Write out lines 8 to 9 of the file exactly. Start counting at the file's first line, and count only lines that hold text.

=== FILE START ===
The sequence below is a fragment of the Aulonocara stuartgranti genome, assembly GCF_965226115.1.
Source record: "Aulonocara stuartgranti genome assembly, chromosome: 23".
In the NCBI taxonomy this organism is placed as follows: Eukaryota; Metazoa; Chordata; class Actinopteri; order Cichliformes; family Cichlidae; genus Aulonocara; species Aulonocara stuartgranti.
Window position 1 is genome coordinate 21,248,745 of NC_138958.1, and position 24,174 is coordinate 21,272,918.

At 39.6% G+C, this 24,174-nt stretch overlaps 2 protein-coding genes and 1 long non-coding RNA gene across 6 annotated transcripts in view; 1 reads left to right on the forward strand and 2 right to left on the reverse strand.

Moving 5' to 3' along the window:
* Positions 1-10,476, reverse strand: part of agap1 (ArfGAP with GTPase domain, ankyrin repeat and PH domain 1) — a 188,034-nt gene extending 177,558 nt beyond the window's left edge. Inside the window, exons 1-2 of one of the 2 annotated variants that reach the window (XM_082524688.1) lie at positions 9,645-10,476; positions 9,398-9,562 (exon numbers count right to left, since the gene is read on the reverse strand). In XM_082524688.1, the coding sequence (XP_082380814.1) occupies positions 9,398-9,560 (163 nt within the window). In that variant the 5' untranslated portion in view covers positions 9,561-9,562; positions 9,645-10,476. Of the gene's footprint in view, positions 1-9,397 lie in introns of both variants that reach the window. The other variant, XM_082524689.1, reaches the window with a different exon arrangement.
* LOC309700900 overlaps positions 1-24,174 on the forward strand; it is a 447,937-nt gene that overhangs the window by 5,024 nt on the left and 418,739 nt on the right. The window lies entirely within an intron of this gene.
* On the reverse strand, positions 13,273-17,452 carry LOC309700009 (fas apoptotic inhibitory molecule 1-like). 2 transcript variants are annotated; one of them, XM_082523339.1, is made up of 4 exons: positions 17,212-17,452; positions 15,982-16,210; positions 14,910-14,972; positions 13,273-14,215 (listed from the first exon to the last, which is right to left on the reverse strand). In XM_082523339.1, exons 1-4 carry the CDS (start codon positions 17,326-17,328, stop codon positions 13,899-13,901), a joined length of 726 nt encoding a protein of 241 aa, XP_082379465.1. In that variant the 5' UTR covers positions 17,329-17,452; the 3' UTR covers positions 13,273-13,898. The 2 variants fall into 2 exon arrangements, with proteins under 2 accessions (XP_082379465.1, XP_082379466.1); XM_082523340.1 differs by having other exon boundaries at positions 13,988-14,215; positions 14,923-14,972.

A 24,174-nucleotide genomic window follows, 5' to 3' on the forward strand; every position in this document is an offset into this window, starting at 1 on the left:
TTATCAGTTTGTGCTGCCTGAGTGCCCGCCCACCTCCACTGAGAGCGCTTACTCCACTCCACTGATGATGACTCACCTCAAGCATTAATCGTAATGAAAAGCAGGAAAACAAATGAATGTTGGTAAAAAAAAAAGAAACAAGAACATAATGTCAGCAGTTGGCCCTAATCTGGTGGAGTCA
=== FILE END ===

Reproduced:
* LOC309700900 overlaps positions 1-24,174 on the forward strand; it is a 447,937-nt gene that overhangs the window by 5,024 nt on the left and 418,739 nt on the right. The window lies entirely within an intron of this gene.
* On the reverse strand, positions 13,273-17,452 carry LOC309700009 (fas apoptotic inhibitory molecule 1-like). 2 transcript variants are annotated; one of them, XM_082523339.1, is made up of 4 exons: positions 17,212-17,452; positions 15,982-16,210; positions 14,910-14,972; positions 13,273-14,215 (listed from the first exon to the last, which is right to left on the reverse strand). In XM_082523339.1, exons 1-4 carry the CDS (start codon positions 17,326-17,328, stop codon positions 13,899-13,901), a joined length of 726 nt encoding a protein of 241 aa, XP_082379465.1. In that variant the 5' UTR covers positions 17,329-17,452; the 3' UTR covers positions 13,273-13,898. The 2 variants fall into 2 exon arrangements, with proteins under 2 accessions (XP_082379465.1, XP_082379466.1); XM_082523340.1 differs by having other exon boundaries at positions 13,988-14,215; positions 14,923-14,972.